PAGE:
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Tribunal makes scathing finding against City in River Club case

The River Club lies behind the Raapenberg Bird Sanctuary Nature Reserve. File picture: Henk Kruger/African News Agency (ANA)

The River Club lies behind the Raapenberg Bird Sanctuary Nature Reserve. File picture: Henk Kruger/African News Agency (ANA)

Published Apr 16, 2020

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Cape Town – An independent tribunal has found against the City and provincial authorities, which spent two years on “fruitless and wasteful contestations” in opposing heritage protection granted to The River Club and Two Rivers Urban Park area.

Developers on Tuesday lost an appeal against the provisional protection of The River Club, following a decision by Heritage Western Cape (HWC) that took place in 2018.

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After numerous hearings, the provincial Department of Cultural Affairs

and Sports’ ministerial independent tribunal dismissed the Liesbeek Leisure Properties Trust’s appeal, with the City and two provincial departments as appellants.

The proposed R4 billion redevelopment of The River Club in Observatory was to include shops, restaurants, offices, a hotel and school.

Civic organisations and heritage activists who opposed the development argued it would destroy the 100-year-old floodplain at the Two Rivers Urban Park, where three rivers converge.

It was also argued that apart from having indigenous flora and fauna, it was the cremation ground of the early Quena (Otentottu) people.

It was also understood that Jan van Riebeeck used the river as South Africa’s first border to bar indigenous people from entering their lands.

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In his judgment, tribunal chair Ashraf Mahomed said one could argue that the past two years could have been spent on a better understanding of all the heritage issues that were at stake and allow the HWC to fast-track and conclude any ongoing heritage investigations unhindered by “political posturing”.

“Instead, it seems to have been spent on fruitless and wasteful contestations, that appear to have been driven mainly by the third respondent (the Department of Transport and Public Works, acting Two Rivers Urban Park programme manager) and the fourth appellant (the executive mayor’s office); they did not serve the interests of their department, the CoCT, or the public interest and their conduct warrants review and censure, where appropriate.”

The trustees of the Liesbeek Leisure Properties Trust said yesterday that given the provisional protection would expire in mere days, the decision was ultimately a moot one.

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“It is disappointing and astonishing that the tribunal appears to have ignored both legal precedent and the detailed representations made by the majority of First Nations leaders during the hearings.”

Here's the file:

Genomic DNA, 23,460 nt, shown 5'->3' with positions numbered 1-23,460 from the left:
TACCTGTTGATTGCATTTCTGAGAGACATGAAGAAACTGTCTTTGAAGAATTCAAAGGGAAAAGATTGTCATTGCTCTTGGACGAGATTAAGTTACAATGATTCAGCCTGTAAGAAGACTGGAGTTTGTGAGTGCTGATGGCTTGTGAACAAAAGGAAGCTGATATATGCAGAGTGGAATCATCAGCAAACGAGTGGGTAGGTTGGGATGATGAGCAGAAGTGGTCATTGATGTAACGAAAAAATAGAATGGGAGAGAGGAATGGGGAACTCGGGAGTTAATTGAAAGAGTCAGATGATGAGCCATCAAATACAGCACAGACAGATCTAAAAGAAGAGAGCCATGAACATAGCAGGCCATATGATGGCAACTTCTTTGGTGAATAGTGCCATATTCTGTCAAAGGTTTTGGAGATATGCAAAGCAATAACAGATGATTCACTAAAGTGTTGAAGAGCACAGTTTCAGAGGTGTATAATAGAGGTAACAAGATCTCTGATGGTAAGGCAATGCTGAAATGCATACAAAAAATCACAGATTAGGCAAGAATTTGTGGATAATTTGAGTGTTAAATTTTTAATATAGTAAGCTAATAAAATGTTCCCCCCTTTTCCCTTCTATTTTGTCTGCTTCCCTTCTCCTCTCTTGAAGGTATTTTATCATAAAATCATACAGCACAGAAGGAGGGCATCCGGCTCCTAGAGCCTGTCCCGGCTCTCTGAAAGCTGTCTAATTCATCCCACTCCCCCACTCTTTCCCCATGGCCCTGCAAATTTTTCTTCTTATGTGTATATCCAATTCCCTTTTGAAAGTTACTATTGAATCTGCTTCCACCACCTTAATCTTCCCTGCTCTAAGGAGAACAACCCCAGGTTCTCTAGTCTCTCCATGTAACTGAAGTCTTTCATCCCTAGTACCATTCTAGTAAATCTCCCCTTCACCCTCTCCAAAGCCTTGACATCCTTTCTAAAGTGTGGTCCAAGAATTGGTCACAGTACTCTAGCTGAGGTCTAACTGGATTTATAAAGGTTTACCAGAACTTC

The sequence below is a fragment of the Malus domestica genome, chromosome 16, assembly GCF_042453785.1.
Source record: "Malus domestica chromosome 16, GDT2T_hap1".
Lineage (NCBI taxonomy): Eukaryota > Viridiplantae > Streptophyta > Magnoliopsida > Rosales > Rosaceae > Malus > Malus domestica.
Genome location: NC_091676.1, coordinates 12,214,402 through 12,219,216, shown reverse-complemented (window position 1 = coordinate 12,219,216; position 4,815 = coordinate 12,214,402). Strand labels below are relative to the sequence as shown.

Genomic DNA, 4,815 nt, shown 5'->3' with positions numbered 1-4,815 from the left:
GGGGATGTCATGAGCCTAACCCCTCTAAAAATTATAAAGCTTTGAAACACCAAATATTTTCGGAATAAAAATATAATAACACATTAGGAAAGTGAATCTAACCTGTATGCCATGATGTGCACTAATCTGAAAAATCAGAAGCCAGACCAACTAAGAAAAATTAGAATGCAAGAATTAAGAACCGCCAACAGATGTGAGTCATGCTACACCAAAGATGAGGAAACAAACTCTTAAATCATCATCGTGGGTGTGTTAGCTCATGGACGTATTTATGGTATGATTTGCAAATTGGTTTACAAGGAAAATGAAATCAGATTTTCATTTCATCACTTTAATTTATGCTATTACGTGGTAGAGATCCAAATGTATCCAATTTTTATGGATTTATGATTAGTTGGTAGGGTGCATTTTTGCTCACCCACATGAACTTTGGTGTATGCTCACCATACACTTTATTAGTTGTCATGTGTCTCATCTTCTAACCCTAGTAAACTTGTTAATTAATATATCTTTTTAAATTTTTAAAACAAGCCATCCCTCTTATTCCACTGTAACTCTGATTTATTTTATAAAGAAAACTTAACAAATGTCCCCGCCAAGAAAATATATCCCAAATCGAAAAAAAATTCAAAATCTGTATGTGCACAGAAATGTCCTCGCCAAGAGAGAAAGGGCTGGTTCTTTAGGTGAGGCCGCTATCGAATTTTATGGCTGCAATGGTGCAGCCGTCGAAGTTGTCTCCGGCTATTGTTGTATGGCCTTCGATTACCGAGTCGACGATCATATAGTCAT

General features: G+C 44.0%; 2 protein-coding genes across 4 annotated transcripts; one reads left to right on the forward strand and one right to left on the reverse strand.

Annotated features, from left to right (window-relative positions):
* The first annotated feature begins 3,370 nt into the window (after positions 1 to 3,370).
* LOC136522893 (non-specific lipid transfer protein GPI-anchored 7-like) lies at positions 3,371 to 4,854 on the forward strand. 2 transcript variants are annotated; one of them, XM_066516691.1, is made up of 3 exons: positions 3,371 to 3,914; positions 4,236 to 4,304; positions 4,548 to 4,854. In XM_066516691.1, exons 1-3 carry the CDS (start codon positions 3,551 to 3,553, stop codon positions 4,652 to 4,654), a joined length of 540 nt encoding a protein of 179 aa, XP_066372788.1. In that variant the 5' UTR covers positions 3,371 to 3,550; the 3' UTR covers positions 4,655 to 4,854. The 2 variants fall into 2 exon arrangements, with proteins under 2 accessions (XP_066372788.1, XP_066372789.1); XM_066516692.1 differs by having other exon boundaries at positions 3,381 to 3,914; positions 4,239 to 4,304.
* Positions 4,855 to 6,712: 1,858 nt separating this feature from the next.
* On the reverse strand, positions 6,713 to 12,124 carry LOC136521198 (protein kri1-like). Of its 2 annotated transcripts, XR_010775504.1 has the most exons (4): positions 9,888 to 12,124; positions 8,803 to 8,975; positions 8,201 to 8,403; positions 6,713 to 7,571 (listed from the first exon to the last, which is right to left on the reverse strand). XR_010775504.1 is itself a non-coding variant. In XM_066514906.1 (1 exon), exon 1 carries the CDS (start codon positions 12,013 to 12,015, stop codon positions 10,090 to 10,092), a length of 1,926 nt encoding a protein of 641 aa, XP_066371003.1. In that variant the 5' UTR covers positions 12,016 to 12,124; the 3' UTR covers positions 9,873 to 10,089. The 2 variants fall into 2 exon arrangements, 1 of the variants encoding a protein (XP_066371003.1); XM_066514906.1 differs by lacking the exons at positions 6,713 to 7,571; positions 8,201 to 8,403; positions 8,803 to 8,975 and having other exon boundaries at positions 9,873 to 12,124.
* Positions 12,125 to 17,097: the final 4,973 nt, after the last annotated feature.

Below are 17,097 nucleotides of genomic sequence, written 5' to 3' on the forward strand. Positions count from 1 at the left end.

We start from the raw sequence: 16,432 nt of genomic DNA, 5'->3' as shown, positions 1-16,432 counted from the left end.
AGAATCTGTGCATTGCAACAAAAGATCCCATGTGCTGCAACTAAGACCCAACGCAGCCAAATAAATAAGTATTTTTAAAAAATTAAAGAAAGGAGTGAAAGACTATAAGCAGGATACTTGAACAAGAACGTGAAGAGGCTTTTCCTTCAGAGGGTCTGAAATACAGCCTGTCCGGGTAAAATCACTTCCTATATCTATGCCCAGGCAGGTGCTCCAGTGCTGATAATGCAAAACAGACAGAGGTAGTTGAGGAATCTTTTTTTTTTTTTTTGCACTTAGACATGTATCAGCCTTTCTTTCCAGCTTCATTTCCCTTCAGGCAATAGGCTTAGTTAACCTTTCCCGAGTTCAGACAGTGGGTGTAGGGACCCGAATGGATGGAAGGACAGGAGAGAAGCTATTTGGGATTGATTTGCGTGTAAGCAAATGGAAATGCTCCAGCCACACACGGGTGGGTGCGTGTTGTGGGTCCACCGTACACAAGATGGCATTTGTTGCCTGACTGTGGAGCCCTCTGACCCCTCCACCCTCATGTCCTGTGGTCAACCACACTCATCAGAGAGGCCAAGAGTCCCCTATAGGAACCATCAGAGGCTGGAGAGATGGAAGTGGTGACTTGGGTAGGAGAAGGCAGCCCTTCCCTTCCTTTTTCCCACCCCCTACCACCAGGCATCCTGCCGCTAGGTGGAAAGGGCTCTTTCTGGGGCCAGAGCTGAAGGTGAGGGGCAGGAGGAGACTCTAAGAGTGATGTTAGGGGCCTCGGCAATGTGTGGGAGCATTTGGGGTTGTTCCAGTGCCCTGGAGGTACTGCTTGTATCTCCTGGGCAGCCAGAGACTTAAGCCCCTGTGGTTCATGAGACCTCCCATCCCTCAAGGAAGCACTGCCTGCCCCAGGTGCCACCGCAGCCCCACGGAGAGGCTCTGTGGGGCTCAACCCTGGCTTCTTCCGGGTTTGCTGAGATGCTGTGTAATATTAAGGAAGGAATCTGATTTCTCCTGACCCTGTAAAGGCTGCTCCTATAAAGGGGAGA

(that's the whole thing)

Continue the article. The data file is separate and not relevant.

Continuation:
The trustees said the recession the country faced, now amplified by the Covid-19 crisis, had highlighted the urgent need for the proposed R4bn project at The River Club.

“We will continue to follow all current legislative application processes that are under way in respect of the proposed River Club redevelopment project.

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“In this regard, the final basic assessment report (BAR) was submitted to the Department of Environmental Affairs and Planning on April 6, which will now be considered and decided on.”

Aboriginal/Xarra Restorative Justice Forum chair Tauriq Jenkins described the decision as a “stroke of restorative justice”.

“The result is both as material as it

is symbolic, in that although the

protection order expires in 14 days,

the reason for it being investigated is

emboldened. The heritage argument

is now uncontested.” 

Jenkins, also high commissioner

of the Goringhaicona Khoena

Council, said: “We will now work

towards permanent heritage

protection on a provincial, national

and even world heritage site. It’s a

place we can walk with our children

and say, ‘we started all this'.” 

Mayco member for spatial

planning and environment Marian

Nieuwoudt said the City had noted,

and was studying, the tribunal’s

ruling. “The City’s appeal related to

procedural fairness.” 

The provincial Department

of Environmental Affairs and

Development Planning did not

respond to requests for comment. 

The ANC, which was an

interested and affected party to

the appeal, thanked its provincial

Legal Monitoring and Security Task

Team, led by advocates Hishaam

Mohammed and Winston Erasmus,

and attorney Donovan Sam. 

ANC provincial convener Lerumo

Kalako said: “This province wants to

always roll out a red carpet to certain

developers and never open the door

to the majority, who are working class and poor.”

Cape Times

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